- Be aware of the bee’s! Lavender fields are indeed beautiful to look at but if you want to walk through the fields be aware of all the buzzing bee’s! Since it’s warm and summer I was always wearing shorts but when walking through the fields I had pants that I pulled on to avoid getting stung by a bee. BUT I did get stung by a bee in the end, one had got trapped in my car which I didn’t notice until I was driving and suddenly felt how it stung me :-/
A car is obligatory if you want to see the most beautiful lavender fields. As I came by train fr Paris, arriving at Aix-En-Provence TGV I found it practical to rent a car from Sixt that is one of the car rental companies located side by side with the train station. I had reserved a Fiat but at my arrival I was upgraded to a Rentault Clio free of charge as the Fiat still was getting cleaned. This didn’t bothered me as it’s always nice to have an upgrade ;-) I had made sure to pay all the insurances, and also for having an integrated GPS and ended up paying 320€ for the 4 days (including a 30% discount), expensive if you travel alone, but it was worth it, especially for the freedom to go wherever I wanted at any time I wanted.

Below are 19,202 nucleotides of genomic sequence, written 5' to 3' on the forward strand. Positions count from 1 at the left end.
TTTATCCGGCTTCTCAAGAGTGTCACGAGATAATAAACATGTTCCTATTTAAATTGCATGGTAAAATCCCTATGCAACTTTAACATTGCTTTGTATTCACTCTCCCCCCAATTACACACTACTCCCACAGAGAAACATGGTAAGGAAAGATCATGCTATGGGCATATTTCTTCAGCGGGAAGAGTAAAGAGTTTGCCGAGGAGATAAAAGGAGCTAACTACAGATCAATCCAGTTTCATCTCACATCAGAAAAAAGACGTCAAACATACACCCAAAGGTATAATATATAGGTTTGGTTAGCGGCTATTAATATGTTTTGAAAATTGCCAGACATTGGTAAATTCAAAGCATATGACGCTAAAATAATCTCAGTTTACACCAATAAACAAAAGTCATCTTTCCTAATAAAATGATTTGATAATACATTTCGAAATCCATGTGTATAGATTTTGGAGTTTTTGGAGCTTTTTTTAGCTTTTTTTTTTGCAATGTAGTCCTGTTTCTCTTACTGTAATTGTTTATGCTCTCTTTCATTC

There is a car park just near the car rentals where my car was parked, making it easy to pick up and to return. In case of assistance there is always staff that are ready to help out. I must admit I’m always afraid of hidden and surprise costs once returning home, but it’s never been the case with Sixt during the two times I’ve used them. Make sure to return the car with a full tank and to be on the safe side, check the car when renting it, visible damages should be noted together with the car rental staff, same when returning the car.